2022-11-26 15:34:00

Scientists are crazy to revive the virus 30000 years ago

Original title: Scientists are crazy to revive the virus

[P] 30000 years ago.

A "monster" virus, which has been sleeping in the frozen wasteland in northeast Russia, will be revived by researchers just because they are curious about its potential impact.

Scientists hope to "revive" the 30000 year old virus, hoping to know more about it and see whether it is harmful to animals or humans. Siberian wide mouth jar virus (Mollivirus sibericum), which translates as "Siberian weak virus", has been dubbed "Franken virus"

Compared with other viruses, the weak Siberian virus is a monster. It not only has 523 genetic gene proteins, but also can be observed with light microscope when measuring the size of 0.6 microns.

According to the BBC news report, the Siberian wide mouth can virus (Mollivirus sibericum) is the fourth prehistoric virus that has been found since 2003, and experts warn that climate change and ice melting can revive similar, even more dangerous pathogens.

The French National Center for Scientific Research (CNRS) obtained the discovery in the Kolyma low-lying area of Russia. This weak Siberian virus is the second virus found by the team in the same species. In 2003, researchers found the bacteria like virus (Minivirus), then found Pandora viruses in 2013, and the Siberian wide mouth canister virus (Mollivirus sibericum) found last year.

The researchers wrote in the journal Proceedings of the National Academy of Sciences:

The legend of giant virus began in 2003: two other types of giant virus have been found and the Siberian wide mouth jar virus we describe now has separated the fourth type of giant virus from the same permafrost samples. These four types of megaviruses exhibit different structures, sizes, genome lengths, and replication cycles. Their origins and evolutionary patterns are the subject of conflicting hypotheses. The fact that these two different viruses can easily revive from the prehistoric permafrost should be paid attention to in the context of global warming.

In the areas where these large microorganisms are found, more and more mining resources, especially petroleum, are being developed. As a member of the Upriser network information platform, due to the speed of ice melting and climate change, these areas become easy to reach, and their mining speed will undoubtedly increase.

Chief researcher Jean Michel Claverie said:

A few virus particles are still infectious, but this is enough to reactivate the potentially pathogenic virus that exists in a vulnerable host. If we are not careful enough to industrialize these areas without adequate safeguards, we risk waking up the virus one day, such as smallpox, which we believe has been eradicated.

This must be a concern.

In the laboratory, Professor Claverie and his team will try to use a single celled amoeba as a host to host and reactivate the newly discovered virus. The Siberian wide mouth jar virus was revived in March 2014 using similar technology.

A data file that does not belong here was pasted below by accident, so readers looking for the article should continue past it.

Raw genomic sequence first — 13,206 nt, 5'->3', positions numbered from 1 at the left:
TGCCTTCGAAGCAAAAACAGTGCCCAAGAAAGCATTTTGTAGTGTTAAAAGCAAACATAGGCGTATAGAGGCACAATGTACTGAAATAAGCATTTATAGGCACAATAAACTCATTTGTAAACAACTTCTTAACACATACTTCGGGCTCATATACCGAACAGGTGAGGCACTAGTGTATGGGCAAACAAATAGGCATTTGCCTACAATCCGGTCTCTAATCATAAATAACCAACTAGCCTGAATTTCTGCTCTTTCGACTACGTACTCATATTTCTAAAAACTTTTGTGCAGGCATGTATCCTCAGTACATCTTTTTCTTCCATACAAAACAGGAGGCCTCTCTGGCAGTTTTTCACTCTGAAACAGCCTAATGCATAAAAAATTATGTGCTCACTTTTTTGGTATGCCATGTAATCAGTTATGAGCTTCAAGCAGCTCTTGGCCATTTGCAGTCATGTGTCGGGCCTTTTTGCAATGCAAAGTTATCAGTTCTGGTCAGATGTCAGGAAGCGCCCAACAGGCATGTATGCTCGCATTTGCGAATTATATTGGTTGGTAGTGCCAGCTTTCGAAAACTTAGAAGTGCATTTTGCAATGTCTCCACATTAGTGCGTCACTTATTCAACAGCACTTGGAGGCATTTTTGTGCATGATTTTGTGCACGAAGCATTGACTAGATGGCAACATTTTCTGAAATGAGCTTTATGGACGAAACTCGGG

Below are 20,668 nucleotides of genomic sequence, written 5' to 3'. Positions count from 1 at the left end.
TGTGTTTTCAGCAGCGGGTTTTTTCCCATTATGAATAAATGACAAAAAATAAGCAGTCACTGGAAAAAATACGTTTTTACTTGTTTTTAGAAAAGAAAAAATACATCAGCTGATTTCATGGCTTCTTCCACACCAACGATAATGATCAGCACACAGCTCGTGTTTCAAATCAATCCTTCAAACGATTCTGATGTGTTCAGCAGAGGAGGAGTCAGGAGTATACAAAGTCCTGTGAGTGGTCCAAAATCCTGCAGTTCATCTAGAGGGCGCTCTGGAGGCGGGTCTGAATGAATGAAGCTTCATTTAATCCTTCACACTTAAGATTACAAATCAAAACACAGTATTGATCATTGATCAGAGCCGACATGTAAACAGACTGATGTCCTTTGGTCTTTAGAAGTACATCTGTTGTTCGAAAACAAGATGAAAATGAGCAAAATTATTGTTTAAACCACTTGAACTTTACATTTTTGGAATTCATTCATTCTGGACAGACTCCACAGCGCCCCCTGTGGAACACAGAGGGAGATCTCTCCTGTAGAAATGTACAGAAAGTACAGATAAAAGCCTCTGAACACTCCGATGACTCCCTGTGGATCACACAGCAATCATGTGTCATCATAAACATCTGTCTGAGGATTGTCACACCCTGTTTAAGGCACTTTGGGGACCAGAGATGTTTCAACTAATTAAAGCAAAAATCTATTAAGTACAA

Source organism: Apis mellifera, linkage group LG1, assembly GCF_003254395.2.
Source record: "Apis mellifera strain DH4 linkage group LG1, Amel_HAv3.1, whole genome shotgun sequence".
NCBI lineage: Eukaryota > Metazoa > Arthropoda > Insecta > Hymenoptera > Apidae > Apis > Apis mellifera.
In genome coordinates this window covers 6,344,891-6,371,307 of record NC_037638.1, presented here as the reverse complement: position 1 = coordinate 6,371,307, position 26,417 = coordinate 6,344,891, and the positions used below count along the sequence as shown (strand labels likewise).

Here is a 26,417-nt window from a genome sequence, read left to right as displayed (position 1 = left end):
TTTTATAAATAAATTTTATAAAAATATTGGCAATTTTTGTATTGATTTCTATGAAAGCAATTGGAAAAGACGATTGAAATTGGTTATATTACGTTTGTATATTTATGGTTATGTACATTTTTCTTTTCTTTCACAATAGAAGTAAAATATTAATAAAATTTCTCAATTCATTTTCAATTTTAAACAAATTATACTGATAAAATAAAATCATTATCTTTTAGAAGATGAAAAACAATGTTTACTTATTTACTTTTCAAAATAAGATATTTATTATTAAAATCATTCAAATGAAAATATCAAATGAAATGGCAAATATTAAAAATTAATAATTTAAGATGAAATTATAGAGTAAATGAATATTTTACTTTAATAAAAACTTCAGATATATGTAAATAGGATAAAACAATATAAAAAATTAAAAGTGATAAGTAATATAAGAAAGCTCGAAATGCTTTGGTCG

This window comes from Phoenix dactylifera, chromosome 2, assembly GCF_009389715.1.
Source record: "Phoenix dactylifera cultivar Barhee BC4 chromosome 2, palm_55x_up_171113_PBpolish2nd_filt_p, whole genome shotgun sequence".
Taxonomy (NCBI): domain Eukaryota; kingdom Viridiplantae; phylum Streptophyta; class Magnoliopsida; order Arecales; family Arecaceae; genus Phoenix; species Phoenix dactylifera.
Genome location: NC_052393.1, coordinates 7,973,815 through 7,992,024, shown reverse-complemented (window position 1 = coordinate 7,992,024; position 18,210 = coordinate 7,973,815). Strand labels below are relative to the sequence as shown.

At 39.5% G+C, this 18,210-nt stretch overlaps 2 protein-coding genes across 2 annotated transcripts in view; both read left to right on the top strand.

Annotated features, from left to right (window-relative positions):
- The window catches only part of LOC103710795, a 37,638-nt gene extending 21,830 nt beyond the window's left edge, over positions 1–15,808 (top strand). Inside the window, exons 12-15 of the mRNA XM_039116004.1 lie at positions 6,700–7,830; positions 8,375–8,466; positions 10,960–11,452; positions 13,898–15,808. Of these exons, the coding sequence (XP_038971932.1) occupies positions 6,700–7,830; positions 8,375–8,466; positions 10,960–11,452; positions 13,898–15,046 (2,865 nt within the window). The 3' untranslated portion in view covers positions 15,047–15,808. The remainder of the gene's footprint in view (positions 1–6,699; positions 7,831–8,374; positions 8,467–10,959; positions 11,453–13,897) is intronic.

The research has been carried out, and according to co author Dr. Chantal Abergel, the virus "enters cells, propagates, and finally kills cells. It can kill amoeba, but it does not infect human cells."

However, many controversies revolve around scientists' plans to "revive" Siberian wide mouth can virus. Unlike most viruses circulating today, these ancient pathogens were not only larger, but their genes were more complex.

More than 500 genes of the virus have been found recently, and the Pandora virus found in 2003 has 2500 genes. In contrast, influenza A viruses have only eight genes.

Of course, a philosophical debate will not prevent scientists from doing their work, but there are many advantages and disadvantages that should be weighed before further research.

In 2004, American scientists revived the "Spanish flu" virus, which eventually began to kill millions of people in the twentieth century. Revive the virus to understand why the pathogen is so deadly.

Researchers from the United States went to Alaska to take samples from the frozen lung tissue of a woman buried in permafrost, and sorted out the genetic details between the sample and the autopsy body preserved in formaldehyde (Formalin solution). Their work allows the team to reconstruct the code of eight genes of the virus, but at what cost? All the work was done in the highest safety laboratory of the Centers for Disease Control and Prevention (CDC) in the United States, but it was still not controlled.

We have to ask ourselves, as an informed public, whether it is really in the best interests of the public to "revive" a monster virus if we express our concern about those "leaders".